Greater Oklahoma City is in the geographic center of North America equidistant from the east and west coasts and major trade partners of Canada and Mexico. The ten county region is at the crossroads of the U.S., sitting at the heart of three major national highways on the NAFTA corridor.
There's a reason Greater Oklahoma City is such a great place for business: Location. The ten county region is positioned within a day's drive of the rapidly-growing south-central region (OK, TX, AR, LA) projected to grow more than 44% during the next 25 years.
Noting low costs of living and good jobs, Forbes named Oklahoma City America's Most Affordable City.
At the height of the Great Recession, Forbes.com said Oklahoma City was the most recession-proof city in the country. Two and a half years later, the magazine has given the city another top ranking.
Noting low costs of living and good jobs, Forbes named Oklahoma City as America's Most Affordable City.
The magazine also noted Oklahoma City's friendly residents and an unemployment rate well below the national average, 6.3 percent compared to 9.5 percent.
"We searched for cities that had a balance of cheap living and economic prosperity - places with solid job markets, but where costs aren't prohibitive," magazine editors said. "In these cities, costs have stayed down, but residents have held onto steady incomes and decent jobs, making them a true bargain."
Forbes looked at all metropolitan statistical areas with populations of at least 100,000. They were ranked on the cost of a basket of goods and services, including groceries, health care and transportation, as of the second quarter of 2010.
The magazine also measured the monthly cost of housing as a percentage of household income.
The average sale price of an Oklahoma City-area home in September was $158,755, up 6.7 percent from September 2009, and the median price was $135,000, up 4.8 percent, according to the Oklahoma City Metro Association of Realtors.
The next four spots on the Forbes list went to Pittsburgh; Buffalo, N.Y.; Rochester, N.Y.; and Nashville, Tenn. The top 10 also includes three Texas cities: San Antonio, Houston and Austin, along with Louisville, Ky., and Birmingham, Ala.
"State capitals and university towns have vibrancy because of their job base, the stability of jobs and cultural diversification," said James Gaines, a research economist at the Real Estate Center at Texas A&M University.
The ranking was the latest in a string of kudos for Oklahoma City. In October, Oklahoma City was named a Top 25 Performing City by the Milken Institute, No. 7 Best City for Income Growth by Portfolio.com, a Top 5 Fastest Growing City by Forbes and a Top 10 State for Doing Business by Area Development Magazine.
"In times like these, value is key to everything we do as a chamber," said Roy Williams, president and CEO of the Greater Oklahoma City Chamber. "From attracting new business, retaining and fostering growth with our current companies to attracting conventions and visitors, the number one factor on everyone's mind is value. Affordability isn't always about being the cheapest, it is also about the quality you get for your dollar."
The Boeing Co. recently announced plans to move 550 high-paying engineering jobs here. The company cited low costs of living and doing business and economic development incentives in the decision to move the jobs from Long Beach, Calif.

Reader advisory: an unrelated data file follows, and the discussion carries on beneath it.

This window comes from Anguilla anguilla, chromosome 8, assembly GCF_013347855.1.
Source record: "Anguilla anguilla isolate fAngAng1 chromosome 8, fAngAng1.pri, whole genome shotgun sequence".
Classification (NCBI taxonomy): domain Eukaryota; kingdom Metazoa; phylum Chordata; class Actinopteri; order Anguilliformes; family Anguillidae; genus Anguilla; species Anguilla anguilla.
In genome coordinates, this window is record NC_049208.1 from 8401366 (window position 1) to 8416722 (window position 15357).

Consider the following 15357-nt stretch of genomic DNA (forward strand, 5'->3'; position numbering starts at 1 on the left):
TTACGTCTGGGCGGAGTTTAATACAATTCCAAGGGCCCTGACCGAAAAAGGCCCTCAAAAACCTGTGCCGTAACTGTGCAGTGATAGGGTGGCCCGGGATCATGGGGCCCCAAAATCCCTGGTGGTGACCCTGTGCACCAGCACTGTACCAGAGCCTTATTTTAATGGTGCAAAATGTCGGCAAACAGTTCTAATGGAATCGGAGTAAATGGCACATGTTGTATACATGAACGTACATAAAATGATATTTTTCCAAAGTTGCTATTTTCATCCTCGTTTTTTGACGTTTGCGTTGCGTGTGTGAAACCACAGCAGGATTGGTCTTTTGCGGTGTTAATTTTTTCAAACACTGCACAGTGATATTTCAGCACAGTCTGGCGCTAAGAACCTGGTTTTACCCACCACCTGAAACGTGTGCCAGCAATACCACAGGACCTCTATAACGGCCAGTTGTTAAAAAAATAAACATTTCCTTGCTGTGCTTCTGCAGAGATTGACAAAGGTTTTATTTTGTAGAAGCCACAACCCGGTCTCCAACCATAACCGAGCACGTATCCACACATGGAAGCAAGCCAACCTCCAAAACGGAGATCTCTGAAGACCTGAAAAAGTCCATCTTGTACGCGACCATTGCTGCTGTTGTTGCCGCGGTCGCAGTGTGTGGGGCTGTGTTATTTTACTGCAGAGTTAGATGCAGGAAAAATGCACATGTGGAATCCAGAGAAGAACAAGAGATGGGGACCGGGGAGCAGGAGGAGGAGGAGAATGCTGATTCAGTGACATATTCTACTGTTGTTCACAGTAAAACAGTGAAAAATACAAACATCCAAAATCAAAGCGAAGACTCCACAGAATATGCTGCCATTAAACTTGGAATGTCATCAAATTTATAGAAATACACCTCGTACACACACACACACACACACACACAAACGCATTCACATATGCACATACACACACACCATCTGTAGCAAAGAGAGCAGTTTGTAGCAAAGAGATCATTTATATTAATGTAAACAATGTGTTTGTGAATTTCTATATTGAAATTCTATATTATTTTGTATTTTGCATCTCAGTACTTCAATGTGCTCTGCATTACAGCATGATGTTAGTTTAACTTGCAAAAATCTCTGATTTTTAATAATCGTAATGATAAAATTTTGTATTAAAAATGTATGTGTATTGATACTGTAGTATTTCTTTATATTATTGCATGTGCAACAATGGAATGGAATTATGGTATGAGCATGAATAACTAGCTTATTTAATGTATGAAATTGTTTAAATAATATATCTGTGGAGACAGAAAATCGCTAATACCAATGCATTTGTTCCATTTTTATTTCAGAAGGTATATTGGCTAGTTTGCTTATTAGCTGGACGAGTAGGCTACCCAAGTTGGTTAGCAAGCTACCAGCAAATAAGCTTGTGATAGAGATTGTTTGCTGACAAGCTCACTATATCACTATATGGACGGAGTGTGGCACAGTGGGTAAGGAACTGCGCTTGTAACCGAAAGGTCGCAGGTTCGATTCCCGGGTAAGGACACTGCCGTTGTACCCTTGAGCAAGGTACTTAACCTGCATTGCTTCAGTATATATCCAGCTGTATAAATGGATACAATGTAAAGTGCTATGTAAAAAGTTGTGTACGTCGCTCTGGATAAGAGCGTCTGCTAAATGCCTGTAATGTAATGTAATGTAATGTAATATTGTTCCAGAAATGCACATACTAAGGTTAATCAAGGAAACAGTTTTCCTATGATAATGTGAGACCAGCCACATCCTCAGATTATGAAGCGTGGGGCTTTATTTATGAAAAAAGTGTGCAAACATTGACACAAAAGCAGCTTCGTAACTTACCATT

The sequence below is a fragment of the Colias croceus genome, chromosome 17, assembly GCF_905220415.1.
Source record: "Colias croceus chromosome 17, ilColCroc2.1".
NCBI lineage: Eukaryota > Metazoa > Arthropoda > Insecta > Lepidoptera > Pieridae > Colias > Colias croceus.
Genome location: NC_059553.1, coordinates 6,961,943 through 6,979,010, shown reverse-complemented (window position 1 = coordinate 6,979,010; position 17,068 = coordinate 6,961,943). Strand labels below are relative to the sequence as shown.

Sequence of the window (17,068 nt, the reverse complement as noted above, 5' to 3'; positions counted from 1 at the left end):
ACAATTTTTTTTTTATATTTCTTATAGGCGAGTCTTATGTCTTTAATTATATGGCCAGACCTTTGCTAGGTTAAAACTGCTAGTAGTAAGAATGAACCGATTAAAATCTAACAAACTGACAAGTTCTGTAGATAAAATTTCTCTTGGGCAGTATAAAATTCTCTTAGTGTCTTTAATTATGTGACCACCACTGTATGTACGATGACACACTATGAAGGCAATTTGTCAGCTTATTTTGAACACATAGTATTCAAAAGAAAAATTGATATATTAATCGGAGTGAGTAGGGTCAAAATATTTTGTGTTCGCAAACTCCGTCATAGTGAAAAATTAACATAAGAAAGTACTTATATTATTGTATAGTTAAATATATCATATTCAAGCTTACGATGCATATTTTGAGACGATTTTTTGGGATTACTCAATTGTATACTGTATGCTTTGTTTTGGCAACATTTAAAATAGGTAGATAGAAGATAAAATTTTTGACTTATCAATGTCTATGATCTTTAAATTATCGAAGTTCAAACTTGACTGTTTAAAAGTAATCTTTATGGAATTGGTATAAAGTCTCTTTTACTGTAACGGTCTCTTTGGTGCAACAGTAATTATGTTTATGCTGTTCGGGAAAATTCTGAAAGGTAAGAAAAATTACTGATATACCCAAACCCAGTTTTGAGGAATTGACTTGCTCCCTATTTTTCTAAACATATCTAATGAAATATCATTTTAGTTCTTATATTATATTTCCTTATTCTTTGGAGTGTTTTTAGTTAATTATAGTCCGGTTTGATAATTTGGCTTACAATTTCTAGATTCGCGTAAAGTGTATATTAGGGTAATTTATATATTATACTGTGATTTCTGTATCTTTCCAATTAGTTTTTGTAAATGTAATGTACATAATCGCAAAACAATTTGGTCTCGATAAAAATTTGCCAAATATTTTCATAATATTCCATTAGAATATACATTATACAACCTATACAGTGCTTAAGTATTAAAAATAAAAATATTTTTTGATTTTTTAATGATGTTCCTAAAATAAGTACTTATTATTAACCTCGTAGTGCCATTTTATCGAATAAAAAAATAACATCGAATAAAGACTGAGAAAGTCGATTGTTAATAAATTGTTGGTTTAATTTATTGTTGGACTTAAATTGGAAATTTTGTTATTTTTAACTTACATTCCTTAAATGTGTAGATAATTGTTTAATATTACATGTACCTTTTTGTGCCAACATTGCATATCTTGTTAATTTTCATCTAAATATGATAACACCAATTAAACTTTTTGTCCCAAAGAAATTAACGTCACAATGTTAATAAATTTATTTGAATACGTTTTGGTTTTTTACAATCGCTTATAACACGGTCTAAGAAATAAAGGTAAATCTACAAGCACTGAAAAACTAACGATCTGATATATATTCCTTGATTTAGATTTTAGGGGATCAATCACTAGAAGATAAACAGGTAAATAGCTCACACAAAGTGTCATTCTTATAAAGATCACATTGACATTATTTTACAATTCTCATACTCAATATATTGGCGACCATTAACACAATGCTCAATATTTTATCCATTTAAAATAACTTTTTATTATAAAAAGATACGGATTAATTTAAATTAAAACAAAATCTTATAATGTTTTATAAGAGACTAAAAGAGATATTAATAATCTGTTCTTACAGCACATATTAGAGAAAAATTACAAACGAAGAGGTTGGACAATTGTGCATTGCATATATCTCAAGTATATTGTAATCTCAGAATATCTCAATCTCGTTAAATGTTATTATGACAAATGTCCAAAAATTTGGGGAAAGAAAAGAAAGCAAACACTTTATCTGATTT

Hobby Lobby is on track to open 25 new stores this year around the country, and will begin work this summer on construction of a new store in Moore.
The Oklahoma City-based chain of arts and craft stores, owned by David Green, has stayed on course in its expansion plans despite the national recession that has hurt many retailers.
"Our same-store sales are up mid-single digits," said Scott Nelson, assistant vice president of real estate with Hobby Lobby. "We're just not seeing the effects of the economy at this point."
Nelson said the company continues to open 25 to 30 stores per year.
"This year is no different," he said.
The new 55,000-square-foot Hobby Lobby will be built at the Shops at Moore at Interstate 35 and S. 19th Street. Nelson said about 50 to 60 percent of the stores are new construction and the others backfill vacant spaces.
There are 19 Hobby Lobby stores in Oklahoma. The new store is the only one on the drawing board for Oklahoma and is expected to open in the first quarter of 2010, but Nelson said Hobby Lobby still has its sights on further expansion in Oklahoma and company officials are considering a store in Shawnee.
The next-closest Hobby Lobby is at 9118 S. Western Ave. Nelson said that store will remain open and the company will look at the practicality of having two stores in close proximity.
Despite growing retail vacancies, the tenant mix at the Shops at Moore has not been touched by closures.
But even as the center has held its tenants, and will add Hobby Lobby and three smaller stores early next year, owner Burk Collins is not expecting much more activity until market conditions improve and lenders are willing to provide money for brands to expand.
Collins said Hobby Lobby and the three smaller stores will fill a vital gap to connect a JCPenney store with Best Buy.
Collins has built a tenant mix of national brands in Moore including Ross Dress for Less, Office Depot, Bed Bath & Beyond and PetSmart. He owns retail properties in Oklahoma and Texas.
"Overall in Texas and Oklahoma my leasing has been up 15 to 20 percent," Collins said. "The problem we're having with this economy is lenders aren't loaning any money for new projects."
The slowed retail market has also caused Collins to put some plans on hold, including a 100,000-square-foot expansion of his 240,000-square-foot 240 Penn Park in south Oklahoma City.
Mark Inman, with CB Richard Ellis Oklahoma, handled the Hobby Lobby transaction.